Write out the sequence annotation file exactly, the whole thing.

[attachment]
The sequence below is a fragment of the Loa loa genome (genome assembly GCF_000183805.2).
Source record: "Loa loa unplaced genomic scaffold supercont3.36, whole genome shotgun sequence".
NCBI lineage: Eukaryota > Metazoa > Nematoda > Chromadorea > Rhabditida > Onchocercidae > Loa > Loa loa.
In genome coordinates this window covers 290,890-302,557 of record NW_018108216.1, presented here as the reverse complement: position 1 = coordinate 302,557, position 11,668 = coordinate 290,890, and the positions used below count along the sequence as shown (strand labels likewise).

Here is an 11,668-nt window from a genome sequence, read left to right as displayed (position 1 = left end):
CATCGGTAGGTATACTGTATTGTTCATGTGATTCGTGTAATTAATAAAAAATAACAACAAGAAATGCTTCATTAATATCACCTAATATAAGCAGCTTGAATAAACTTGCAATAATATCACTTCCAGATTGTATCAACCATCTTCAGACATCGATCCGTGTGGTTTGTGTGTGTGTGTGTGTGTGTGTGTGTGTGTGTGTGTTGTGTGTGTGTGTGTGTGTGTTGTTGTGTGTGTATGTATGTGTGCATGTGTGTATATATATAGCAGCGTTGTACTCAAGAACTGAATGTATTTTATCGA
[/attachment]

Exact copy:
The sequence below is a fragment of the Loa loa genome (genome assembly GCF_000183805.2).
Source record: "Loa loa unplaced genomic scaffold supercont3.36, whole genome shotgun sequence".
NCBI lineage: Eukaryota > Metazoa > Nematoda > Chromadorea > Rhabditida > Onchocercidae > Loa > Loa loa.
In genome coordinates this window covers 290,890-302,557 of record NW_018108216.1, presented here as the reverse complement: position 1 = coordinate 302,557, position 11,668 = coordinate 290,890, and the positions used below count along the sequence as shown (strand labels likewise).

Here is an 11,668-nt window from a genome sequence, read left to right as displayed (position 1 = left end):
CATCGGTAGGTATACTGTATTGTTCATGTGATTCGTGTAATTAATAAAAAATAACAACAAGAAATGCTTCATTAATATCACCTAATATAAGCAGCTTGAATAAACTTGCAATAATATCACTTCCAGATTGTATCAACCATCTTCAGACATCGATCCGTGTGGTTTGTGTGTGTGTGTGTGTGTGTGTGTGTGTGTGTGTGTTGTGTGTGTGTGTGTGTGTGTTGTTGTGTGTGTATGTATGTGTGCATGTGTGTATATATATAGCAGCGTTGTACTCAAGAACTGAATGTATTTTATCGA